Dear reader, life is too short for crap books.
Monday, October 13, 2008
Spy on the Luce: The Irregulars by Jennet Conant
The Irregulars: Roald Dahl and the British Spy Ring in Wartime Washington by Jennet Conant
To begin, let me just say that I am sapped, utterly sapped, after watching the Dodgers lose game 4 of the NCLS in the most heartbreaking manner possible. If I'd turned off my television/radio combo (Vin Scully on the radio, Fox announcers on mute) after the sixth inning, I'd honestly say it was one of the best ball games I'd ever seen. But then, it all just went to pot, and I am totally pinning this loss on Joe Torre, who pulled the smokin' Hong-Chih Kuo for absolutely no good reason.
Now that is off my chest, I am going to put on a brave face, and talk about this lovely book.
Roald Dahl wrote extensively about his wartime experiences, especially considering that he was invalided out of the RAF very early in World War II and saw little combat. However, it was in Washington, D.C., where Dahl was stationed as an attache for the British Embassy, that his writing career got its start.
Dahl hated the Embassy, hated the work, and hated his boss, the British pastoral relic, Lord Halifax. However, he quickly discovered that he liked the United States a great deal, and quickly began to move in powerful and influential circles thanks to his new-found mentor, the newspaper magnate Charles Marsh. As Dahl was a newly published writer, and cut a fine figure in his RAF uniform, he found himself in a position to befriend a variety of Washington insiders.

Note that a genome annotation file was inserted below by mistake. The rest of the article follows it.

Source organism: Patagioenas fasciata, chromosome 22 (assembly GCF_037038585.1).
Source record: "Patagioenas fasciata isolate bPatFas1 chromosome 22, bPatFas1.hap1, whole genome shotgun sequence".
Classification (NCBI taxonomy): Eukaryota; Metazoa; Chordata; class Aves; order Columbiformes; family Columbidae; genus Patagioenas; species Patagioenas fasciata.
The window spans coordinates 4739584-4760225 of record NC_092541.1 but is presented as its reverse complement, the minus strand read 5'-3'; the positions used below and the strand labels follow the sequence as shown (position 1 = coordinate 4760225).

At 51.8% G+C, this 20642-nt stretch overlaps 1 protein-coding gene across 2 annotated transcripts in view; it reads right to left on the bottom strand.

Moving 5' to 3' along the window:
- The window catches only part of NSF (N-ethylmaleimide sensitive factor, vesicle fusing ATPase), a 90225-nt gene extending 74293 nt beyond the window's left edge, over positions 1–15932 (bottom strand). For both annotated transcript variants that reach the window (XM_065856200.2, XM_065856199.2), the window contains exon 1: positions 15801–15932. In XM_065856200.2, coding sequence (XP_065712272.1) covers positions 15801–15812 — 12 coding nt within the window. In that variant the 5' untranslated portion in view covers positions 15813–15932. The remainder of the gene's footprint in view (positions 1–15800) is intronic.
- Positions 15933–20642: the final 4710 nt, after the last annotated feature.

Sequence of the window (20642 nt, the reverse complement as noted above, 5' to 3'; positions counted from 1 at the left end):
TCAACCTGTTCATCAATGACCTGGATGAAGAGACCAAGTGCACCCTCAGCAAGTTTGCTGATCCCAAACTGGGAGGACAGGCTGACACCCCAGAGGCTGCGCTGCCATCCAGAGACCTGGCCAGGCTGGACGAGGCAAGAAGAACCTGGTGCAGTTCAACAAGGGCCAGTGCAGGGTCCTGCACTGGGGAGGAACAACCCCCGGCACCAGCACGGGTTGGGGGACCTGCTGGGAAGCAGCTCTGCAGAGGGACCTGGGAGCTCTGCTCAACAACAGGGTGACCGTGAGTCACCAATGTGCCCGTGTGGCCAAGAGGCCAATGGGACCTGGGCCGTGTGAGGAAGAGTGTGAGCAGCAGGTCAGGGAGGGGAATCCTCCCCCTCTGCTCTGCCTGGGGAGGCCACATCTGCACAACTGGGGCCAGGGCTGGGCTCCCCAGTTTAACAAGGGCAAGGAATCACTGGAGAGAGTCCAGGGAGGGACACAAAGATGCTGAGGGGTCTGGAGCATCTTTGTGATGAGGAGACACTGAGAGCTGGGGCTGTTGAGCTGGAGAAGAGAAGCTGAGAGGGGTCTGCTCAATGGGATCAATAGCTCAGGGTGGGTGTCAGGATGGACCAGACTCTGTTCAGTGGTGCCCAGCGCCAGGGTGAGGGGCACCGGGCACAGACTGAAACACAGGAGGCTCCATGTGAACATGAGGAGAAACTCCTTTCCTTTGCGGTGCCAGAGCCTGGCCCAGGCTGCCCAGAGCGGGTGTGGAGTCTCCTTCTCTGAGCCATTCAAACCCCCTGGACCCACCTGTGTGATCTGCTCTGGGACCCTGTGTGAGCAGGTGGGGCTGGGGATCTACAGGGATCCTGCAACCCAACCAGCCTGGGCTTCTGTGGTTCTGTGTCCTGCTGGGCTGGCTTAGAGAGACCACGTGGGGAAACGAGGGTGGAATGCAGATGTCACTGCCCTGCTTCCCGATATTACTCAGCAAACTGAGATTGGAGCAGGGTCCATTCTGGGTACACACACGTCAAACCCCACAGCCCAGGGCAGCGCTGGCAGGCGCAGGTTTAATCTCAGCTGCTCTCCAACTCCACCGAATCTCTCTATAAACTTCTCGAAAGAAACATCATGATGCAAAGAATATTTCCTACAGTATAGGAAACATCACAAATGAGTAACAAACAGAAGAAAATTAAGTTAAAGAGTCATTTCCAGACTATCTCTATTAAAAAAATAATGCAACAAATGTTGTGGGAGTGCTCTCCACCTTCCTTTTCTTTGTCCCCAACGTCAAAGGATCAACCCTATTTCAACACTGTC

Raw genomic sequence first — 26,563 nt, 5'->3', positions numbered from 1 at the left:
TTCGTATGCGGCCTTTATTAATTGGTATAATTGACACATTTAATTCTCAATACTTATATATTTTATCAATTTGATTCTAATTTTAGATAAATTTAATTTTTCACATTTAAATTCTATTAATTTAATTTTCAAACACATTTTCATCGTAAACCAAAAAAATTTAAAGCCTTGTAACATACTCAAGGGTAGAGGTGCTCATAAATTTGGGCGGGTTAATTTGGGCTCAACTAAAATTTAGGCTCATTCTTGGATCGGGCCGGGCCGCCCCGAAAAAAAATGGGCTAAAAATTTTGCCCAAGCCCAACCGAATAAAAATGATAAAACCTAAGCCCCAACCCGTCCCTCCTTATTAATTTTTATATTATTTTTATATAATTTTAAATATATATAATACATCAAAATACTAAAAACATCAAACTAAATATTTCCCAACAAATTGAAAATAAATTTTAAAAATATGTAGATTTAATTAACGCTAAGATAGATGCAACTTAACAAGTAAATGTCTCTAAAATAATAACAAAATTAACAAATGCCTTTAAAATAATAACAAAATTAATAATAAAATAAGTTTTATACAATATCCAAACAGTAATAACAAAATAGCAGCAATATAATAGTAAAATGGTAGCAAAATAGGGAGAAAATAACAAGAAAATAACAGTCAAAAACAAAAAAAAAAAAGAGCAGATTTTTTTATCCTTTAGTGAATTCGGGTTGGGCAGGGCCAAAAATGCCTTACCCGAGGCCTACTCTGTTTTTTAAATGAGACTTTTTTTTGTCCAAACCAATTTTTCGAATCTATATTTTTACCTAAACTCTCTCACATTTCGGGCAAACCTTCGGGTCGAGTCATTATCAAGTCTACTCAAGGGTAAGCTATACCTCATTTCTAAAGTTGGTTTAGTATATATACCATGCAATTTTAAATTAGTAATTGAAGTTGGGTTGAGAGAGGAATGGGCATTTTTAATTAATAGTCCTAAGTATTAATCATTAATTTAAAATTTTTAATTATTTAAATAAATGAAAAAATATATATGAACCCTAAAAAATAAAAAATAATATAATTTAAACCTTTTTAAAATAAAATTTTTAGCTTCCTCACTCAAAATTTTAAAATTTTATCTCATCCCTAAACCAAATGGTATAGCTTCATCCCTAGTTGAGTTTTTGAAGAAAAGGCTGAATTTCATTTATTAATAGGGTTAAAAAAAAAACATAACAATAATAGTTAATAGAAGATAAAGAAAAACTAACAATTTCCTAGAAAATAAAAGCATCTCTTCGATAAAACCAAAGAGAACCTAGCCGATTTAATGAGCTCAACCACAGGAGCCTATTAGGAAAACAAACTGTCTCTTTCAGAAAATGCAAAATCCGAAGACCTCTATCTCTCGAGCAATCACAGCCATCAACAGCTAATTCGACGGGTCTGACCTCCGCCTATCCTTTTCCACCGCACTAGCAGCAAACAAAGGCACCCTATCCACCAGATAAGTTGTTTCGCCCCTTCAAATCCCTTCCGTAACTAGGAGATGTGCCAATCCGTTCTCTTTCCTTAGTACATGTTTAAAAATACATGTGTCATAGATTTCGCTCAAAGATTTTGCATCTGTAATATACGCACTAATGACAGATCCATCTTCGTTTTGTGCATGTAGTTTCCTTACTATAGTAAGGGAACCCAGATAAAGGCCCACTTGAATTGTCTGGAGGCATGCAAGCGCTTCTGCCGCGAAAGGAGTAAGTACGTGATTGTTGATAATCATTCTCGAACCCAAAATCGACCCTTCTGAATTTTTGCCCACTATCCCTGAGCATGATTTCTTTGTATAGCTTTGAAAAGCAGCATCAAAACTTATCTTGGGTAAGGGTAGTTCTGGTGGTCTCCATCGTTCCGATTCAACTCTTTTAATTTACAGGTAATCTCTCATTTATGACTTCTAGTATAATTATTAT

This brought him to the attention of William Stephenson, aka Intrepid, director of Britain's shadow embassy, the British Security Coordination (BSC). Since 1940, Stephenson had engaged a number of British agents inside the United States in an effort to encourage U.S. involvement in the war both by disseminating propaganda to foster sympathy for the British plight, and to discredit prominent isolationists like paranoid Nazi-sympathizer Charles Lindbergh.
By the time Dahl came on board with the BSC around 1943, its most important work had already been accomplished. Still, alongside agents who included Ian Fleming, David Ogilve, and Noel Coward, Dahl managed to make a mark. He befriended Eleanor Roosevelt and Vice-President Henry Wallace, among others, and in fact, lost the very first paycheck he ever earned from a story in a poker game with Harry Truman.
In addition to Dahl's powerful friends, the BSC was not above extracting intelligence through some good old-fashioned pillow talk, and set Dahl's dashing good looks to the task of seducing isolationist Congresswoman Clare Booth Luce (whose name I always enjoy saying in the voice of Mr. Burns).
Reporting back to base on that affair, an apparently exhausted Dahl complained, "That goddam woman has absolutely screwed me from one end of the room to another for three goddam nights." Quite reasonably, his superiors told him to lie back and think of England.
It's bits like these (and there are plenty of them) that make The Irregulars such a delight to read. Conant manages both a thorough and complex narrative of wartime Washington, and a wicked, gossipy scandal sheet of social gaffes and misdeeds.
It's awfully interesting, and awfully fun.